## Abstract

Elicitation of utilities is among the most time consuming tasks in decision analysis. We search for ways to shorten this phase without compromising the quality of results. We use the results from an empirical experiment with 104 participants. They elicited 9 inner nodes from their one-dimensional utility function over monetary gains and losses using three elicitation techniques. A specific feature of the results is their interval character, as the elicitators are fuzzy rational individuals. The data is used to construct arctan-approximated and linearly interpolated utilities and to compare the results. We form partial samples with 3, 4 and 5 nodes for each participant and each elicitation method, and again interpolate/approximate the utilities. We introduce goodness-of-fit and deterioration measures to analyze the decrease in quality of the utility function due to reduced data nodes. The analysis, using paired-sample tests, leads to the following conclusions: 1) arctanapproximation is more adequate than linear interpolation over the whole samples; 2) 5 inner nodes are sufficient to construct a satisfactory arctan-approximation; 3) arctan-approximation and linear interpolation are almost equal in quality over the partial samples, but the local risk aversion of the linearly interpolated utility function is of poor quality unlike that of the arctan-approximated utility function.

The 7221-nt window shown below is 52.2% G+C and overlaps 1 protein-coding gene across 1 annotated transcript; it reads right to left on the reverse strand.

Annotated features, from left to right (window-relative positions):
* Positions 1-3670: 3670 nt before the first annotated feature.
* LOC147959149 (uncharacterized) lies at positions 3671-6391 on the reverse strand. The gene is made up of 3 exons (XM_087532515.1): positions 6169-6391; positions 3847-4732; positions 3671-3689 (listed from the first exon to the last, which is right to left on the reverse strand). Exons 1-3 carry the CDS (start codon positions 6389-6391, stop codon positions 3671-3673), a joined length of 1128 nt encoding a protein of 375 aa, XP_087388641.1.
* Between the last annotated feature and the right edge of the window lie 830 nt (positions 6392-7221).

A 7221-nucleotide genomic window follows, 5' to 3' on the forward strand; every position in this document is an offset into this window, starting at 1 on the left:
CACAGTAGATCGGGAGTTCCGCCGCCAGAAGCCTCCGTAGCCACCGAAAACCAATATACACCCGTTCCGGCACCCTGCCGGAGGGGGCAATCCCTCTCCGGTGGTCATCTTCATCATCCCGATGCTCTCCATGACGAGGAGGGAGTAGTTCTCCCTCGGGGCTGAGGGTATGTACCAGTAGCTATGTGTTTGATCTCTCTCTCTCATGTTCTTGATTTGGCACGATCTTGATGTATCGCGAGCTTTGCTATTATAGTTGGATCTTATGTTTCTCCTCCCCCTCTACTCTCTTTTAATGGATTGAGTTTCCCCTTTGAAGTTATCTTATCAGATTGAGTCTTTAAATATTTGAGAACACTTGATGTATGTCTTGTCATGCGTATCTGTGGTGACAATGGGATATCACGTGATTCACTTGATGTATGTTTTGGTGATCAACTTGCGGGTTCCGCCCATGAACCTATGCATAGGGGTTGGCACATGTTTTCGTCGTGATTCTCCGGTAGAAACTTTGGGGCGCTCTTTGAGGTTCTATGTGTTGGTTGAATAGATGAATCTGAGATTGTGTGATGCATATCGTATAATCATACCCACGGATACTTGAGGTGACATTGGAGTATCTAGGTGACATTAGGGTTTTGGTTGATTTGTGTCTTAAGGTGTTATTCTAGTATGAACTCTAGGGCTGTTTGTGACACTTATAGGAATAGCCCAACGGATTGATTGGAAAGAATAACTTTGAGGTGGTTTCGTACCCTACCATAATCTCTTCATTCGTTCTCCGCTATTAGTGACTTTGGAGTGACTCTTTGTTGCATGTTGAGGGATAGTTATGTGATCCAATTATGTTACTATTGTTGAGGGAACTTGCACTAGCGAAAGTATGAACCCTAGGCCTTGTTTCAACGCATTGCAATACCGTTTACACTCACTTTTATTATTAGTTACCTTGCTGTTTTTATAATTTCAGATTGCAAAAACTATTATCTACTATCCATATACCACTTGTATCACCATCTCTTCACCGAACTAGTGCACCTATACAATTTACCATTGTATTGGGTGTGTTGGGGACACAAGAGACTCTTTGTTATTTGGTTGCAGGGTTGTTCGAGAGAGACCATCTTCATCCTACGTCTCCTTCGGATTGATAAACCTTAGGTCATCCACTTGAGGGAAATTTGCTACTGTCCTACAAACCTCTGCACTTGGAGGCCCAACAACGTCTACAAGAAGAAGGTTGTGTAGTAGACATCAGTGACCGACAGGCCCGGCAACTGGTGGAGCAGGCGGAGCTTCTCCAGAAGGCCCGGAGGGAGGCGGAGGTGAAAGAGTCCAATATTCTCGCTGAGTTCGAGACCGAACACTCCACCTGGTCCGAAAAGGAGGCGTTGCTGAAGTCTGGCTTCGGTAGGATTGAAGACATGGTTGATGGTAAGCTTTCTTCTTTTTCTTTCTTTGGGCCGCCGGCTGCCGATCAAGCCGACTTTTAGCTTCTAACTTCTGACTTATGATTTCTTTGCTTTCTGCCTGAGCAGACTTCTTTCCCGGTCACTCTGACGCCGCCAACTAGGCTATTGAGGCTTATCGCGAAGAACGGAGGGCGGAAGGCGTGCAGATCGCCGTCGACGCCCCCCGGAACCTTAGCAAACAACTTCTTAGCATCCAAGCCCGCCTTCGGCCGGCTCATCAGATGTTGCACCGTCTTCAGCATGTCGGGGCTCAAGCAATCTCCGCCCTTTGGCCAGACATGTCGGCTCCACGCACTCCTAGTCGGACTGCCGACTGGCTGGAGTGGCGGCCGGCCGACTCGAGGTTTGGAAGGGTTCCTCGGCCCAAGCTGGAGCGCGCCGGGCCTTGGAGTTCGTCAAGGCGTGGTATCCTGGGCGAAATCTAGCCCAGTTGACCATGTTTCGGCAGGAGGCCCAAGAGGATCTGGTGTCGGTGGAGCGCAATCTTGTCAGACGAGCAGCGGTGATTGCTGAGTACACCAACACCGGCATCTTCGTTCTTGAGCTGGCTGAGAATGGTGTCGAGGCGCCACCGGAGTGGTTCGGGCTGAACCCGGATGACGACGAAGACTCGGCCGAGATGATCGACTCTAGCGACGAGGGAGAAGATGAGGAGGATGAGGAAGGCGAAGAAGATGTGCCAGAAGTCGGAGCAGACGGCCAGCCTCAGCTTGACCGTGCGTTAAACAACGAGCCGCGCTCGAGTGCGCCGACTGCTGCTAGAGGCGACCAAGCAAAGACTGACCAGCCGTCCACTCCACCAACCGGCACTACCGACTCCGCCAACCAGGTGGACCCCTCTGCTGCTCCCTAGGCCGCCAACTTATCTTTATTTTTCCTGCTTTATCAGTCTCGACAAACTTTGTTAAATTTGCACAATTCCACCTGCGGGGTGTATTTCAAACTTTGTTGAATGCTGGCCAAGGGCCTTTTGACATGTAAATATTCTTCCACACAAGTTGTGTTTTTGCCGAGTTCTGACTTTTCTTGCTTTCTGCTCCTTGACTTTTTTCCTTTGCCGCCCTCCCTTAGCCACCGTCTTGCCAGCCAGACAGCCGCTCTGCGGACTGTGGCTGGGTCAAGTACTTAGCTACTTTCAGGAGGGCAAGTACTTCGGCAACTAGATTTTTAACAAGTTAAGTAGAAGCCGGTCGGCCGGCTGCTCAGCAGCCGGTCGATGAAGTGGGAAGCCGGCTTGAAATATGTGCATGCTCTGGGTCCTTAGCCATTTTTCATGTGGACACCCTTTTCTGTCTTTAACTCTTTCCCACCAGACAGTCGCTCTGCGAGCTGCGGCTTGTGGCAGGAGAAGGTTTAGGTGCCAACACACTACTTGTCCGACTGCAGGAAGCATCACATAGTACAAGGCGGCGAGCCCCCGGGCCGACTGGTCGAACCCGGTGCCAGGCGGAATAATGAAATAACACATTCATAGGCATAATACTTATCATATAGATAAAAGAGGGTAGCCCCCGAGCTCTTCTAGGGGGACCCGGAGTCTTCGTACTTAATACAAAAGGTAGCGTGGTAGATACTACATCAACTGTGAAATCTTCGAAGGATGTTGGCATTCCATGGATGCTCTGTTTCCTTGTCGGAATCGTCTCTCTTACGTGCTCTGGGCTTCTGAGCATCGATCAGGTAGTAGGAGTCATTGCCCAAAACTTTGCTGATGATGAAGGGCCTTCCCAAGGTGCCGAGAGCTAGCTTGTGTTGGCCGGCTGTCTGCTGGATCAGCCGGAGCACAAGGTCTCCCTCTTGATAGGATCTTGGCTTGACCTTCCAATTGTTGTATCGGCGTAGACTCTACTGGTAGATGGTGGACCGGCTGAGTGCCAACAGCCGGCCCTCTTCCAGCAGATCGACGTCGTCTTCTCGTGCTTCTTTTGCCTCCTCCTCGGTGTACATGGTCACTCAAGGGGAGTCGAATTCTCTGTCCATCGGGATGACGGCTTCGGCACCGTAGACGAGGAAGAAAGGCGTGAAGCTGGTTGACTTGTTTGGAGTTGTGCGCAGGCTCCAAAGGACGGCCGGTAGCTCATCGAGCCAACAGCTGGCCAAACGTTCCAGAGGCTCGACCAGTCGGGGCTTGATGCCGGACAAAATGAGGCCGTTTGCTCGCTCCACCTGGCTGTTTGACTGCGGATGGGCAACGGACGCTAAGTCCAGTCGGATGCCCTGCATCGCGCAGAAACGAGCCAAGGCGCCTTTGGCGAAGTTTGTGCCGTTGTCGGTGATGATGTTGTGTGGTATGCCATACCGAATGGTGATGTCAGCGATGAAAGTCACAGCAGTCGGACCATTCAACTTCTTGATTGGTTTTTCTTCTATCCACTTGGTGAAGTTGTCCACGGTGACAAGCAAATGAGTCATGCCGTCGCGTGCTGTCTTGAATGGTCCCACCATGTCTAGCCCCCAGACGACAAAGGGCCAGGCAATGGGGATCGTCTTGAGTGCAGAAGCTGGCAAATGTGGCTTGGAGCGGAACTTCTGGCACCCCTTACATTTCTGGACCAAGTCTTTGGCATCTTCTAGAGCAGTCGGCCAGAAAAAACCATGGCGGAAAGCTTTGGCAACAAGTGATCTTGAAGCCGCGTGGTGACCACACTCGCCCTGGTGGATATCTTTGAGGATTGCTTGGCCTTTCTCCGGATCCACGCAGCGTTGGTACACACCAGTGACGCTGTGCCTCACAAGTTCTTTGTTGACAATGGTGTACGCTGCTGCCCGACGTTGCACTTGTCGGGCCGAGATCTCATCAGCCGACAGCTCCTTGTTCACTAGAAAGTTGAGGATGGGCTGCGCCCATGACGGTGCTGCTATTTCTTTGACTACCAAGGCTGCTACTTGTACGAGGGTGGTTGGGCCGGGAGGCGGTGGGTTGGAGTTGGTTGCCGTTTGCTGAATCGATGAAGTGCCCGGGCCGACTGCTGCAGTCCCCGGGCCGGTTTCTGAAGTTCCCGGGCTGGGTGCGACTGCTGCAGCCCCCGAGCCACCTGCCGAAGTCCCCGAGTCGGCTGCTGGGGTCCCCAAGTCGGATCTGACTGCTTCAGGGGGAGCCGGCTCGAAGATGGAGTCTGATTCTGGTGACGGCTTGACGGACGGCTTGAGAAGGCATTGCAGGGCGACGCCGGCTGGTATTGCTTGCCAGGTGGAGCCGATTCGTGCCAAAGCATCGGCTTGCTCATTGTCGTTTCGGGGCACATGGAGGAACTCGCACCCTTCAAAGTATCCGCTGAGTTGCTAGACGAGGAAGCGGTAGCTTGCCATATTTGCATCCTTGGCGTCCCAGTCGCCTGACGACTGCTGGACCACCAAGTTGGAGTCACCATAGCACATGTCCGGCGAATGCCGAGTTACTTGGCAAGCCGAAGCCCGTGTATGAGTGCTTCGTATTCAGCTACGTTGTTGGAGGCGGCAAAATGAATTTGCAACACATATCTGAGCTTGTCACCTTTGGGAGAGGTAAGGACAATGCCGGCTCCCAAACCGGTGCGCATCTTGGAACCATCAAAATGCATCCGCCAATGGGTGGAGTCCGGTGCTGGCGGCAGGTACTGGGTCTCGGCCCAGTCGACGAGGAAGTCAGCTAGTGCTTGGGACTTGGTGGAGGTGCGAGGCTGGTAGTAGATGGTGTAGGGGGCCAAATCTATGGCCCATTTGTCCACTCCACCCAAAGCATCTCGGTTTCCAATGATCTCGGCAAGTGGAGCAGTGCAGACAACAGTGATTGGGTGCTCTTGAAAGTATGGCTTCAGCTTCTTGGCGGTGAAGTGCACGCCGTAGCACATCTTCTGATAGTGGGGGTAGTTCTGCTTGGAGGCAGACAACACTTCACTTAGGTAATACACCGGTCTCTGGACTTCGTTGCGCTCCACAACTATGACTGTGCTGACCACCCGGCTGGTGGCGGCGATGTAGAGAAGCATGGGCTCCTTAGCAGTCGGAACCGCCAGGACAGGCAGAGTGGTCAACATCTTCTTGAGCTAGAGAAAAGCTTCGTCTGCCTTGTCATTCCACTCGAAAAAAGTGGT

Original language | English |
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Pages (from-to) | 835-861 |

Number of pages | 27 |

Journal | Control and Cybernetics |

Volume | 38 |

Issue number | 3 |

Publication status | Published - 2009 |

Externally published | Yes |

## Keywords

- Approximation
- Goodness-of-fit
- Interpolation
- Statistical tests
- Utility function
- Weighted least square